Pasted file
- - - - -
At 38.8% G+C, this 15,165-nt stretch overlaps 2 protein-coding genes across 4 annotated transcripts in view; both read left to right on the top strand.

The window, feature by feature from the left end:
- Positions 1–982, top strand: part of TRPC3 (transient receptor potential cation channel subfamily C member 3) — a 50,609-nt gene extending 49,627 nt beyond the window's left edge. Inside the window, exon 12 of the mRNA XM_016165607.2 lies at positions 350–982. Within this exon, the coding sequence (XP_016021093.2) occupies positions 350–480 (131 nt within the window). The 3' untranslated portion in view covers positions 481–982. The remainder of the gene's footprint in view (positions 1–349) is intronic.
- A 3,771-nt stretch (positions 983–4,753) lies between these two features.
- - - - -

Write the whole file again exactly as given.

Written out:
At 38.8% G+C, this 15,165-nt stretch overlaps 2 protein-coding genes across 4 annotated transcripts in view; both read left to right on the top strand.

The window, feature by feature from the left end:
- Positions 1–982, top strand: part of TRPC3 (transient receptor potential cation channel subfamily C member 3) — a 50,609-nt gene extending 49,627 nt beyond the window's left edge. Inside the window, exon 12 of the mRNA XM_016165607.2 lies at positions 350–982. Within this exon, the coding sequence (XP_016021093.2) occupies positions 350–480 (131 nt within the window). The 3' untranslated portion in view covers positions 481–982. The remainder of the gene's footprint in view (positions 1–349) is intronic.
- A 3,771-nt stretch (positions 983–4,753) lies between these two features.